Even with all of the drama, though, we managed to have a great time. A’s baptism was awesome because everyone was there. Even my brother came out for it because he’s the godfather. I took a gazillion photos of course, so here are a few just to show some highlights. Sometimes you just have to look at all the smiles in the photos to remember all of the good parts and joyful times that we shared. Only a Scrooge would let the drama of pointless confrontation cloud over the amazing family time we really did have.

To Catch a Moment in Time

Do you ever feel like time is just flying by way too quickly? Avery is already nearly four months old. Maysen is coming up on three years. And aparently Christina Aguilera hit the scene with Genie in a Bottle thirteen years ago. I only know this because I just heard it on the TV in the background.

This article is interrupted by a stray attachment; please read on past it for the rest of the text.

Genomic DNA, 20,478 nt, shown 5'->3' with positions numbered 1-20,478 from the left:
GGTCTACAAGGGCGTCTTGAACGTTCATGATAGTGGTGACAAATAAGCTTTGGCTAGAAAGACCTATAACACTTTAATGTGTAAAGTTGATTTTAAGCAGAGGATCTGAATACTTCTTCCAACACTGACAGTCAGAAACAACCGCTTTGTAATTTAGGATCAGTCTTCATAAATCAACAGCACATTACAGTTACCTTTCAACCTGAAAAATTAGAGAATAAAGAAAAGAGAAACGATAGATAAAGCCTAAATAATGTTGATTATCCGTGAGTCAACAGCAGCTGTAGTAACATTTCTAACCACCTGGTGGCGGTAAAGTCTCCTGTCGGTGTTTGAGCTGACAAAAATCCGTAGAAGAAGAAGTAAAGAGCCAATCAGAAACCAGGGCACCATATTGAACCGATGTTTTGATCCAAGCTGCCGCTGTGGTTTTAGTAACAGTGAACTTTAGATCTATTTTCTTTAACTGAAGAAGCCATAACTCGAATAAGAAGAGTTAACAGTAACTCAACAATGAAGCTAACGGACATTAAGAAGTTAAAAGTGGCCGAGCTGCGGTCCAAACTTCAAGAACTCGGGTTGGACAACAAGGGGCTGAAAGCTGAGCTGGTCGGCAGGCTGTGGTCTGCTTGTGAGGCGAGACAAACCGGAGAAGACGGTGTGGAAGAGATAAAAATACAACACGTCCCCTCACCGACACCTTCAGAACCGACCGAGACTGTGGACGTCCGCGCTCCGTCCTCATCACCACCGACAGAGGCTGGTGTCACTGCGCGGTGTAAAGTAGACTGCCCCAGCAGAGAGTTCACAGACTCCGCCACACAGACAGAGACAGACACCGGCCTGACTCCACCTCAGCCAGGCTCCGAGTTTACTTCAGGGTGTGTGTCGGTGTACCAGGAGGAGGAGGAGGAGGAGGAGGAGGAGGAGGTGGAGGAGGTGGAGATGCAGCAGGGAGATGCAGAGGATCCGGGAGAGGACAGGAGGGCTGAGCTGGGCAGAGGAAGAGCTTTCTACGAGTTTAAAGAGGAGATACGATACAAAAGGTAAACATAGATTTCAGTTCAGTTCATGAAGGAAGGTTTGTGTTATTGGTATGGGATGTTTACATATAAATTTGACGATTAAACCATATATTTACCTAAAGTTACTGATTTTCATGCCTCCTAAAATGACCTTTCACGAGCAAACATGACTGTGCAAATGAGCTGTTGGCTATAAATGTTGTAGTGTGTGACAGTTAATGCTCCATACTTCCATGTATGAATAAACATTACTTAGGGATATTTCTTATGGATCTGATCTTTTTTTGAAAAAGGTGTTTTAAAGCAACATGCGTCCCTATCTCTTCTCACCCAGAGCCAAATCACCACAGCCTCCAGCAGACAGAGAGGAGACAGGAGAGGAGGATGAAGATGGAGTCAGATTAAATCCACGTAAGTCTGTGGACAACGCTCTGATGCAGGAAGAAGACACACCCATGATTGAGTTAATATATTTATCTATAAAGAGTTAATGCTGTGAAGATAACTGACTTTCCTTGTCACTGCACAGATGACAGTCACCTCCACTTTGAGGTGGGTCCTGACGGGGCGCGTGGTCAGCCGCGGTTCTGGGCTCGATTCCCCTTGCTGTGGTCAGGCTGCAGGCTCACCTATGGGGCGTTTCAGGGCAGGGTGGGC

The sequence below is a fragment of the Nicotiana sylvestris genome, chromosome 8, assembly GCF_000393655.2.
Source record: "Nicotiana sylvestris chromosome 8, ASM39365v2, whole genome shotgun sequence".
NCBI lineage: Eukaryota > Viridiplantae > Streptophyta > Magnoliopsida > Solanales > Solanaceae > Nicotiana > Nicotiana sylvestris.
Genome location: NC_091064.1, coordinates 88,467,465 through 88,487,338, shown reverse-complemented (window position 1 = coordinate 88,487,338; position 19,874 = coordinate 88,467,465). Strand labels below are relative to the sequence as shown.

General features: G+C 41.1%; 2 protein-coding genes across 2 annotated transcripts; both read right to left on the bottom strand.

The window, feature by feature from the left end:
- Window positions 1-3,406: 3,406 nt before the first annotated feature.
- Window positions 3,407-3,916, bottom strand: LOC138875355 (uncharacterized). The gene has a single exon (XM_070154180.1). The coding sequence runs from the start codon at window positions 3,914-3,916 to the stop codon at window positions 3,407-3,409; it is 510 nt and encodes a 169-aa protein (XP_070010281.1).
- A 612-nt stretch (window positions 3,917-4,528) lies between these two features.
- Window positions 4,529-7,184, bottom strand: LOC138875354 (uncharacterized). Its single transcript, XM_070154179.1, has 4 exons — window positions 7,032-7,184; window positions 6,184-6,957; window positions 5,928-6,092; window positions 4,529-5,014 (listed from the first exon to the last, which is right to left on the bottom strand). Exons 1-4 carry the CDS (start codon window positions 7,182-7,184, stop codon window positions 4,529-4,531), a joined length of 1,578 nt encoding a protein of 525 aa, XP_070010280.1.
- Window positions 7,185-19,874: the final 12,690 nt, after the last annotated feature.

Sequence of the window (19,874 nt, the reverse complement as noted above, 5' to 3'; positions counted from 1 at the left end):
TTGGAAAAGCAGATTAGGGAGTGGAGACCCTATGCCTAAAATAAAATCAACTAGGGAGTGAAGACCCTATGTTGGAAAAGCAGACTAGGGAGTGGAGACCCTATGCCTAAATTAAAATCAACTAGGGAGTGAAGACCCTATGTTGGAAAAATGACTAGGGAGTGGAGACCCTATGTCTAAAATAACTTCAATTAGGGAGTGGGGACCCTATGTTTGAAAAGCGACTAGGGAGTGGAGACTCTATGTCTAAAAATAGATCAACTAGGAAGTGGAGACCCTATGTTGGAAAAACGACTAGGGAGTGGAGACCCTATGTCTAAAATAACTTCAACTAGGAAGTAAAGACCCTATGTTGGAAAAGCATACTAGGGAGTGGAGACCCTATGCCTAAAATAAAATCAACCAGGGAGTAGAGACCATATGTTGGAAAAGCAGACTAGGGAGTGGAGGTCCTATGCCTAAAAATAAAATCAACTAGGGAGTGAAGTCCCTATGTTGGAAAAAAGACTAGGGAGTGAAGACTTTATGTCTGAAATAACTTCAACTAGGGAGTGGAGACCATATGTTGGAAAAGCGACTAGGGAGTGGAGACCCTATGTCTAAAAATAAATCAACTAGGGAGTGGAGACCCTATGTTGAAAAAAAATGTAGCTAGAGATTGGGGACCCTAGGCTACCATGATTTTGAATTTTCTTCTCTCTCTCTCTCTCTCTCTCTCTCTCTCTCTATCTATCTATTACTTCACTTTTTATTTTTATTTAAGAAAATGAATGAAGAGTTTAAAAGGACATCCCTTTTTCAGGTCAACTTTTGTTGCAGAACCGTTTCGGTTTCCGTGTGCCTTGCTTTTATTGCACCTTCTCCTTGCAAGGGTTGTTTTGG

There’s the quote that says something like “the days are long but the years are short”. It’s SO true. And, while I’m loving the moments in my girls’ lives, I also feel a little sad. I have a really lousy memory, so I’m always trying to take pictures of the little moments in our lives that make me happy to be a mommy. Of course I try to get photos of the happy moments as well. But I also try to capture the more challenging moments…like the temper tantrums in public restrooms, or the moment when, at a friend’s party, Maysen comes to me with black paint smeared around her mouth, chin and nose and says she’s been playing lipstick.

I guess I don’t really know where I’m going with this except that part of the reason I take so many pictures and keep this blog is that my memory is junk and I want to remember all of the little snippets of time that I love so much. This is why I get so upset that I don’t make the time to post more often. It’s not so that I might avoid leaving my readers in suspense…I don’t have a whole lot of readers. My hope is that some day my own children will be my readers. Or, at least, some day when my own children are driving me up the wall making me wonder why I ever had kids in the first place, I’ll have somewhere to turn for answers.